i was reading over the weekly essays and i was really interested in the study that melissa mentioned. it's amazing that the subjects who were prayed for did not need antibiotics and few of those patients died. this is similar to what i am learning in one of my other classes. over break, i read a book by vasant lad called "ayurveda: the science of self healing." ayurveda is an ancient science of healing in india. i also saw a video in which vasant lad, an ayurvedic practioner, mentioned that chanting hymns and meditation can help in self healing. he described how you can create your own reality by changing the way you think, which results in a change in the way you feel. i think that it is really important that today, people are returning to the notion that you can be your own doctor and that changes in lifestyle can change the way you feel and bring improvement in life.

in response to what we have been discussing in class, i agree with stephanie and maria that the "motor symphony" is a good description of the way the nervous system works. it tells us that movement is made up of sequences of action potentials that occur in many neurons. i think another way that movement can be described is to think of a crowd cheering for a team. without the people in the crowd, you cannot hear the cheers (just like without specific neurons, you cannot act). i think rebecca's idea of a device for christopher reeves, that provides chemical signals that can be stored in the spinal cord, is a really good one. i do not know how feasible it would be to make one.

Name: hillary
Date: Mon Mar 13 17:52:16 EST 2000
ok, so i was home over break and i went to an aerobics class. kickboxing. it was unlike any other kickboxing class i had ever been to and about 20 times the intensity of the normal class. i hadn't eaten breakfast and after about 15 or 20 minutes, my vision started to go. things were fuzzy and grey. i felt sick to my stomach and my hearing was off. after i rested for a bit, i realized i had just stumbled across a topic for my next web paper and a good example of a motor symphony.

my body had little fuel to go on and little oxygen, i suppose, although i did not feel out of breath. my sight, hearing, and visceral organs were all affected by this lack, resulting in a coordination of many sensory responses all at once. i think stephanies questioning of whether a "misfire" can cause an interruption of the entire system, or whether it is absorbed by the huge number of other neurons firing. it is within examples of neuron damage and imaging (and almost fainting) that we are likely to find answers to such questions.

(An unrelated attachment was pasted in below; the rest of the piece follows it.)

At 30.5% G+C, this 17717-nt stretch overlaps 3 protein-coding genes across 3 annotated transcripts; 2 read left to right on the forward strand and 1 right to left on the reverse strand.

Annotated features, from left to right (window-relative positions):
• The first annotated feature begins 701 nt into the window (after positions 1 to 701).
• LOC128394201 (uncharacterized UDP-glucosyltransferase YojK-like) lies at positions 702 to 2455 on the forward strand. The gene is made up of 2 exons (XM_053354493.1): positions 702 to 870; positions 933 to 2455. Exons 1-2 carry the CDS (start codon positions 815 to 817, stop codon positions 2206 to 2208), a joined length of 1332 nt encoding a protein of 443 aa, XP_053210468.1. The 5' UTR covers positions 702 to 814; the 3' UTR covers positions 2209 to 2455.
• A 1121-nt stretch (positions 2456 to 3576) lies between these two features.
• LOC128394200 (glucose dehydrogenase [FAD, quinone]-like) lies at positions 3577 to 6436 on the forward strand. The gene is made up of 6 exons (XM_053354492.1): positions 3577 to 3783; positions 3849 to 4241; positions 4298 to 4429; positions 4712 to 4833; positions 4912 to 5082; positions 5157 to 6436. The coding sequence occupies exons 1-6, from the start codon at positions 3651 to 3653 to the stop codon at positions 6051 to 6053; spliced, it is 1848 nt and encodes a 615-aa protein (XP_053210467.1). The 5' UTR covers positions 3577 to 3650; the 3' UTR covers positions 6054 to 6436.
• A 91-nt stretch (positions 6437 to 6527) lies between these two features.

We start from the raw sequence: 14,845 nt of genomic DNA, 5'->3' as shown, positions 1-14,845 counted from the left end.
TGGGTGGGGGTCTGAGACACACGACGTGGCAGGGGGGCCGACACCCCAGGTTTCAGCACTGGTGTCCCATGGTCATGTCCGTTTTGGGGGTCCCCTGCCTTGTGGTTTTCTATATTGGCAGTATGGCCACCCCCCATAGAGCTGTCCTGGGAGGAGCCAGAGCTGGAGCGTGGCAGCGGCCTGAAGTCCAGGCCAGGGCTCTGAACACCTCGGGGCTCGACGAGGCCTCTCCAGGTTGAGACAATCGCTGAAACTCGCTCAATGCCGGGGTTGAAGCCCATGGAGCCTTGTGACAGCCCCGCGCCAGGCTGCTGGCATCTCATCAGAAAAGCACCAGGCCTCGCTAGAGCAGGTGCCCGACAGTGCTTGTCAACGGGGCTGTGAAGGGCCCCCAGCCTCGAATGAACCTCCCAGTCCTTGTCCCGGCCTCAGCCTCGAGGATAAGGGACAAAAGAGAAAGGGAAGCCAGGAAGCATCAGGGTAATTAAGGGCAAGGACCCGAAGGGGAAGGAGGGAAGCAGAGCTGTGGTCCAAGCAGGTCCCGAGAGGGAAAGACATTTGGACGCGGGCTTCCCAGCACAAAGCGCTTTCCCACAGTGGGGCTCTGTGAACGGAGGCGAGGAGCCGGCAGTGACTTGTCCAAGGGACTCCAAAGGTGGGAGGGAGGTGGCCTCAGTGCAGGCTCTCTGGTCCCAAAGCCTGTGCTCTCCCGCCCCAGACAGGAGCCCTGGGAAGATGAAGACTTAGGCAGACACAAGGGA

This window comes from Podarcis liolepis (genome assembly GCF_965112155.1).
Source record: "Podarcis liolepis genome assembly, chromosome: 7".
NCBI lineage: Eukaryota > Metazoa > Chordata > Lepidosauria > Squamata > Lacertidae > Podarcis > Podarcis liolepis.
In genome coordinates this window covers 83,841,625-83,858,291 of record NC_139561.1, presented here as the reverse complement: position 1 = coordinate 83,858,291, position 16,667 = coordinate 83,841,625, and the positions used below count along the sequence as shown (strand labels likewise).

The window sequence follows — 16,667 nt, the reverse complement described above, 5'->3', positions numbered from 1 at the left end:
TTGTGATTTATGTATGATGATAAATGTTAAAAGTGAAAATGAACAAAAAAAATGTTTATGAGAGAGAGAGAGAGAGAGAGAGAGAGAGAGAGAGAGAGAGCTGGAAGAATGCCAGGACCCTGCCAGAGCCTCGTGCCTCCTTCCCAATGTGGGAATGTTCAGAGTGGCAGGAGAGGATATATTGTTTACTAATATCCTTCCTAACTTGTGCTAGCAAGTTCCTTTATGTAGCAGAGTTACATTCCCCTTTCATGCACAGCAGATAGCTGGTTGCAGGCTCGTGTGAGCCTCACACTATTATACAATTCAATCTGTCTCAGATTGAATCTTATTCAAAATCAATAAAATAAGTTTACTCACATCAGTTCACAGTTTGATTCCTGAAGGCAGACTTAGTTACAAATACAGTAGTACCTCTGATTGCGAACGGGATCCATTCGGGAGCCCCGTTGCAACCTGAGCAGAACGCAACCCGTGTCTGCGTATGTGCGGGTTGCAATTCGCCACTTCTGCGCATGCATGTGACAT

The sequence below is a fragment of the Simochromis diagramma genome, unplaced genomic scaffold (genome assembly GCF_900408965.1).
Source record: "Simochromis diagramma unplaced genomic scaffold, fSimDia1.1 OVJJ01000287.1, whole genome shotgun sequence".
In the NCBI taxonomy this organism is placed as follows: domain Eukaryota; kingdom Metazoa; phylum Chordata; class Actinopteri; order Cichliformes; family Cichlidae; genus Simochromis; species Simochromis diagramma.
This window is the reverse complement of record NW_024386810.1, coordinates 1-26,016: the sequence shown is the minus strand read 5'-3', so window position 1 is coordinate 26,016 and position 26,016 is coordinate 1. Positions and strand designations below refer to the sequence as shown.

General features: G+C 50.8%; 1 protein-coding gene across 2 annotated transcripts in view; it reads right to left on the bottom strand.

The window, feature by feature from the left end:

Name: Laurel E.
Subject: no comment
Date: Mon Mar 13 20:13:23 EST 2000
While I have maintained all the while that brain and behavior are the same (really, I have) it is comforting that we’re uncovering more detailed, logical explanations for why this is so. When we were focusing on the myriad of salt water bags that behave exactly the same way in the body by carrying identical action potentials, it was difficult to explain the endless variety of distinct behaviors displayed by humans and other animals. The missing link, that where neurons terminated influenced behavior, was significant. Then, we encountered the motor symphony concept, which aside from being pleasingly poetic, is also helpful in understanding the complexity of behavior. For one, as I think Stephanie mentioned, there is less opportunity for devastation if one neuron misfires or fails to fire at all. As in large symphony, a couple of botched notes on one violin will most like not affect the total sound. Since we’ve said that behavior can’t be traced back to a single input/neuron, I doubt any renegade soloists could jeopardize the health or proper functioning of the nervous system as a whole.

I found the earthworm and crayfish experiments to establish CPG interesting. However, they do seem very limited in their applications, since we obviously can’t perform similar experiments on humans. How can we relate these results to patterns of human behavior? Is all of our behavior regulated by the “write while performing” theory? Or do we display some that follow the CPG “score”? And what is it exactly that serves as feedback to other neurons as we display a certain behavior or go through certain motions? Can we say for example that the production of endorphins from laughter or physical exertion perpetuate these behavior that create them initially? I’m a bit lost here…Perhaps we discussed this the day I missed class?

Name: Cameron
Subject: The patterns
Date: Mon Mar 13 20:53:53 EST 2000